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Arrests made in Tinseltown gaybashing

Arrests made in Tinseltown gaybashing

Police catch two men originally detained at scene
Police are recommending assault charges against the two men who were originally detained then released at the scene of an alleged gaybashing outside Tinseltown on Oct 8.

A 22-year-old from Port Moody and a 20-year-old from Fort St John have again been released from custody "on promises to appear in court," according to Vancouver police.

It could be weeks before the men appear in court, Vancouver police media spokesperson Const Lindsey Houghton told Xtra on Nov 2. "It's all up to Crown because they haven't approved charges yet," he adds.

"In the event of convictions, police are also requesting that Crown counsel assess the evidence that homophobic comments were allegedly made when determining if there is enough to support sentencing recommendations under hate crime provisions," a Vancouver police statement says.

Thomas Pope says he was waiting for two friends outside the McDonald's at the corner of Abbott and Pender streets on Oct 8 when he was called a "faggot" and attacked.

Pope alleges that one of the men grabbed him by his shirt pocket, ripped the buttons and started punching him in the face, all the while calling him a faggot.

The man then punched Pope's friend in the face and knocked out his tooth after his friend tried to intervene, Pope alleges.

Pope says police arrived quickly on the scene and handcuffed two men but let them go.

Police confirmed that two men were initially taken into custody at the scene but were released "while the case was being investigated."

Pope says he was disappointed with the police that night.

He says one of the officers told him he was "lucky that they came because they were off the clock, and that they weren't getting paid for it."

At one point, Pope says, one of the officers "was swearing at us and yelling at us."

The disappointing police response prompted Pope to ask Vancouver-West End MLA Spencer Chandra Herbert to intervene in the case.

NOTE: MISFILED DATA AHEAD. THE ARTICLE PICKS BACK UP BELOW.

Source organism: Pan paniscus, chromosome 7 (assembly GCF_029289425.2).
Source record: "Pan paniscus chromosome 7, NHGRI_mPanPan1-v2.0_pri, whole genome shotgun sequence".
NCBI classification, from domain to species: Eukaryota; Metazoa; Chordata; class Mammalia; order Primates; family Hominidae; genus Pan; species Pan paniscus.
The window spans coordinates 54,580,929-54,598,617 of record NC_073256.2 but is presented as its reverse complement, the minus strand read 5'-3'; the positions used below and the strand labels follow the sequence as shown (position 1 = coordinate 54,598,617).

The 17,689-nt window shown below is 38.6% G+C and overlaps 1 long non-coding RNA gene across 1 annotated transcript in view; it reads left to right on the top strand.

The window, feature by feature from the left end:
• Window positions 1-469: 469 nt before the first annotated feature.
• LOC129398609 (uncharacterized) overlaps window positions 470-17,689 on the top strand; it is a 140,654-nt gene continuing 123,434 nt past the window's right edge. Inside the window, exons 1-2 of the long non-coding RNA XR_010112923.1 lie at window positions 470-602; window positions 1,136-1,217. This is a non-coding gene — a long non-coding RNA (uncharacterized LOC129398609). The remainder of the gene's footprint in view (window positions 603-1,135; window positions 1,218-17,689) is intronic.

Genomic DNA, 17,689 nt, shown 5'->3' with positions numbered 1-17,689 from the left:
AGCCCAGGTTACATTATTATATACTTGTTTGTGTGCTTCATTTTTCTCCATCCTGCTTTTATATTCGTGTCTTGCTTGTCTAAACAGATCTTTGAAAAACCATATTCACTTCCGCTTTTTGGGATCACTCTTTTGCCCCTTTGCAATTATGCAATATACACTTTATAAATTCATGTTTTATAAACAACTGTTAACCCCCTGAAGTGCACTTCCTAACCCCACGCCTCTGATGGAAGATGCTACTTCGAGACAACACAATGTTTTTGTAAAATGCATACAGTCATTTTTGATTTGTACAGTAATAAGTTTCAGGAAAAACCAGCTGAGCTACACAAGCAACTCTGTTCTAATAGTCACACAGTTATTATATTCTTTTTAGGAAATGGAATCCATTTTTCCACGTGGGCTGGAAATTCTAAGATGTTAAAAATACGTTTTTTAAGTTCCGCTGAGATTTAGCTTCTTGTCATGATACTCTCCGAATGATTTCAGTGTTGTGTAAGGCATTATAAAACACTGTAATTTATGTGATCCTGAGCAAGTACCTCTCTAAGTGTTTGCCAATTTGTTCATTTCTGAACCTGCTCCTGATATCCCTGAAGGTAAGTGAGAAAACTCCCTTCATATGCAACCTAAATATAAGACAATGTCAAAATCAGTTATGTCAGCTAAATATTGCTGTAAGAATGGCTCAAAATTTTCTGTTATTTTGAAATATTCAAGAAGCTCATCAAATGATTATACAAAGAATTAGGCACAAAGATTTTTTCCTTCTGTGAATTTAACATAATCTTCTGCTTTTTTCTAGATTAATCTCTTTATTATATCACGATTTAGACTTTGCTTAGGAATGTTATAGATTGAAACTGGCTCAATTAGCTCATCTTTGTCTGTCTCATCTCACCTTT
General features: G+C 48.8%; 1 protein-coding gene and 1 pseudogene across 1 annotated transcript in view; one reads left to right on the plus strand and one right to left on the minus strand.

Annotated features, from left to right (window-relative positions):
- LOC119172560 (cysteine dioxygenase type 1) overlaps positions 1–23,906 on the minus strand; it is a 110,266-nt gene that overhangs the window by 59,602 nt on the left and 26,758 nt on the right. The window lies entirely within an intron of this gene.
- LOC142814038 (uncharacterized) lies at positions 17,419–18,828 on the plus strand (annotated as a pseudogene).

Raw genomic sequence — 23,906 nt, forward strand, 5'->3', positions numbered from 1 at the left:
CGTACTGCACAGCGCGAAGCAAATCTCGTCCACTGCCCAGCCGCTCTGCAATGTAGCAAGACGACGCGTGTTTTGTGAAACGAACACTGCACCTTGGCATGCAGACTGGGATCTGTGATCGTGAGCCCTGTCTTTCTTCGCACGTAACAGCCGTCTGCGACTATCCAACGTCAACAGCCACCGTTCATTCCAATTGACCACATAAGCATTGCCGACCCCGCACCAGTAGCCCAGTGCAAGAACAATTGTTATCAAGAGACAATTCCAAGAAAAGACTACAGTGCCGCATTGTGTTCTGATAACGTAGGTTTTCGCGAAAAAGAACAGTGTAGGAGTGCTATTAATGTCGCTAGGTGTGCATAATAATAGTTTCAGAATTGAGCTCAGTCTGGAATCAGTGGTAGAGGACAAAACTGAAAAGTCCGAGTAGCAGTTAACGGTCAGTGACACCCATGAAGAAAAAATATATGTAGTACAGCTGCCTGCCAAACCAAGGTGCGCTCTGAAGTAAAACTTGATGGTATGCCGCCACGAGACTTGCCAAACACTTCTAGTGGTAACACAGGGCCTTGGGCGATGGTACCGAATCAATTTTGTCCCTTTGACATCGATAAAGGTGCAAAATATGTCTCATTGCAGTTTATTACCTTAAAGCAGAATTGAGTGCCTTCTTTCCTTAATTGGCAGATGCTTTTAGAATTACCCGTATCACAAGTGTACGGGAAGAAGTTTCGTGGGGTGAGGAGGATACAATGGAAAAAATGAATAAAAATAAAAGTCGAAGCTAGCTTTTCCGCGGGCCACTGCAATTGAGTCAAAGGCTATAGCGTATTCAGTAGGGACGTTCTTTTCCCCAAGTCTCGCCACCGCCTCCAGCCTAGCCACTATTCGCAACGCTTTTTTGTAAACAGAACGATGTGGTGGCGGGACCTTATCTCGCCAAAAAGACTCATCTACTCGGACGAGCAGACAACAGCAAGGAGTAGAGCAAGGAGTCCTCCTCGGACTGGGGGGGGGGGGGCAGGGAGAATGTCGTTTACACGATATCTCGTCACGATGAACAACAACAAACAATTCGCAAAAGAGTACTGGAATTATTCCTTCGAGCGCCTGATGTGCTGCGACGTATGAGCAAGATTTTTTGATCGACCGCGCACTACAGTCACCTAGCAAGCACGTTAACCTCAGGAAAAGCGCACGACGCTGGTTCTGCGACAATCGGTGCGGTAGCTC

Twenty-five days later, police say "an extensive investigation" has led them to recommend assault charges and to ask Crown to assess the incident to see if hate was a motivating factor.

"I'm very happy that they are recommending the charges against the two alleged attackers, and also in their press release speaking very clearly that they think the Crown should pursue hate crime status for this attack with the evidence they have collected," Chandra Herbert told Xtra on Nov 2.

"We've gone from when I first got involved in the case where it seems like it wasn't being taken seriously by the police, to now arrests, and that's really good news," he adds.

"I know that Thomas and his family have been speaking directly with the police around the concern that it wasn't taken seriously to begin with, and I think they're continuing those conversations."

Xtra's attempts to reach Pope were so far unsuccessful.

Houghton says Pope has not filed an official complaint against the officers thus far.

Neither are the officers who attended at the Oct 8 incident being investigated for their conduct, he says.

 
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Comments

Police & Crown
As one who has seen progress within police agencies through the years, to the point where we are given; however begrudgingly; a degree of respect. But keep in mind the function of police officers/constables; that being to protect & serve. Ergo, one should never be disappointed with police when they aren't fulfilling their duties; one should be outraged.Also, I'd like to know what the hell an "extensive investigation"is, when facts are so simple & apparent.An anecdote, if I may: a good friend who lived in Vancouver for almost 20 years & moved home to Saskatchewan to help on the farm about 7 years ago, told me of an RCMP graduating class that had a couple of gay grads in it. Apparently they were well accepted by their classmates, & on one evening, they accompanied the gay fellow officers to a gay bar in Regina, to party & see that (our?) side of life. He said they all seemed to have a great time, & many of the straights got into the spirit of things & were dancing with each other. Now, this may not be a major turning point in history, but it may bode well for the future of Mounties across the land, & perhaps a greater degree of respect for all.
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